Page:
Definitions for pyrrhusˈpɪr əs
Random House Webster's College Dictionary
c318–272 b .c ., king of Epirus c300–272.
Category: Ancient History, Biography
king of Epirus; defeated the Romans in two battles in spite of staggering losses (319-272 BC)
Ancient Greek given name, particularly worn by the king of Epirus (319-272 BC) who defeated Romans in several battles, but sustained heavy losses, from which the term Pyrrhic victory was coined.
Origin: From Πύῤῥος.
The Nuttall Encyclopedia
king of Epirus, and kinsman of Alexander the Great; essayed to emulate the Macedonian by conquering the western World, and in 280 B.C. invaded Italy with a huge army, directed to assist the Italian Greeks against Rome; in the decisive battles of that year and the next, he won "Pyrrhic victories" over the Romans, losing so many men that he could not pursue his advantage; 278 to 276 he spent helping the Greek colonies in Sicily against Carthage; his success was not uniform, and a Carthaginian fleet inflicted a serious defeat on his fleet returning to Italy; in 274 he was thoroughly vanquished by the Romans, and retired to Epirus; subsequent wars against Sparta and Argos were marked by disaster; in the latter he was killed by a tile thrown by a woman (318-272 B.C.).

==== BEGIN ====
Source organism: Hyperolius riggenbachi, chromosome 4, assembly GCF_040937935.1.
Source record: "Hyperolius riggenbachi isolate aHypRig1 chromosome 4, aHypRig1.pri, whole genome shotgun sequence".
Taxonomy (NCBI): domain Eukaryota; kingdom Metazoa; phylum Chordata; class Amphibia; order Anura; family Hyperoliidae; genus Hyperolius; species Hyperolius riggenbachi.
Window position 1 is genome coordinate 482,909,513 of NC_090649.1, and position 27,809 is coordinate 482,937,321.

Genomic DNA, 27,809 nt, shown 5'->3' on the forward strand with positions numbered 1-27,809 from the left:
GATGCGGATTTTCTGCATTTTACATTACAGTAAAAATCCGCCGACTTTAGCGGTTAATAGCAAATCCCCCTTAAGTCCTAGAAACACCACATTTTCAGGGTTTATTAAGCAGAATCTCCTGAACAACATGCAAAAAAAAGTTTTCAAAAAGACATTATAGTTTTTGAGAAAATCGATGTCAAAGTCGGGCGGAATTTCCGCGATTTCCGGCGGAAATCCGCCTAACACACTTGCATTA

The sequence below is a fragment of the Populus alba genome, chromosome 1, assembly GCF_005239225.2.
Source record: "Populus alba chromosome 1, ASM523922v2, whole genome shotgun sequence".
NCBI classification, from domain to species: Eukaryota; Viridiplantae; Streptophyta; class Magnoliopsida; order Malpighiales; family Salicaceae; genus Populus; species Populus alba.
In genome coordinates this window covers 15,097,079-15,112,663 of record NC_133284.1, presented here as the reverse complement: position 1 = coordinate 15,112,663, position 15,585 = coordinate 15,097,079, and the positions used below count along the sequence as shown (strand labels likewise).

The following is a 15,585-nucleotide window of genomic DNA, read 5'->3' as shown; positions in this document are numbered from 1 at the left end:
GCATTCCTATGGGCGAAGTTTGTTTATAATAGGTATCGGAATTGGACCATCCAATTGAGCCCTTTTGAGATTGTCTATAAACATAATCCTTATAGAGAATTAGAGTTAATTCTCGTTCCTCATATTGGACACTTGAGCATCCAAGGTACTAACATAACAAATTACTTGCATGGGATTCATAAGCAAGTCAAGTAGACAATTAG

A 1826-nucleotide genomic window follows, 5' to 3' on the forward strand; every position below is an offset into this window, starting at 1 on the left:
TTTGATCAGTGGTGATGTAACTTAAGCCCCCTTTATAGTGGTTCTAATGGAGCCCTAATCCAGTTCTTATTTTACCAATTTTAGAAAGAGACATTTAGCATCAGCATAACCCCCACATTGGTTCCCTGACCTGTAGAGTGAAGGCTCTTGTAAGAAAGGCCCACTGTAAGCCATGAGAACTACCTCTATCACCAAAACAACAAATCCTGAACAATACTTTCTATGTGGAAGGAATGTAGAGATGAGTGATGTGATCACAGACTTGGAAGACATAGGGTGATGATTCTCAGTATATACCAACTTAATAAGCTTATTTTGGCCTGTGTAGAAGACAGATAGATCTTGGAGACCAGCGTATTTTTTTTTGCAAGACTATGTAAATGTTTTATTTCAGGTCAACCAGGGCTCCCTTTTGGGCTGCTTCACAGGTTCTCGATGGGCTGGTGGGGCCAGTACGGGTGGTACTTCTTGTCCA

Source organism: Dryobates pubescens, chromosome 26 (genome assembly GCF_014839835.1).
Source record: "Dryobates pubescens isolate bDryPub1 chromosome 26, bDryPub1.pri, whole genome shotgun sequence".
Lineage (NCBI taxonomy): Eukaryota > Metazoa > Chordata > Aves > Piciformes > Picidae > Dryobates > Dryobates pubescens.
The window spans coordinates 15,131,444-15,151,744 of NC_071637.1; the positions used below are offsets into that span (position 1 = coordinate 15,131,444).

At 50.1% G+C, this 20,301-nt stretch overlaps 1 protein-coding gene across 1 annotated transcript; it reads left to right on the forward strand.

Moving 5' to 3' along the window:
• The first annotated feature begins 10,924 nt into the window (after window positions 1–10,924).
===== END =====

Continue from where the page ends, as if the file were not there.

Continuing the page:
called also Neoptolemus, son of Achilles; was one of the heroes concealed in the wooden horse by means of which Troy was entered, slew Priam by the altar of Zeus, and sacrificed Polyxena to the manes of his father. Andromache, the widow of Hector, fell to him on the division of the captives after the fall of Troy, and became his wife.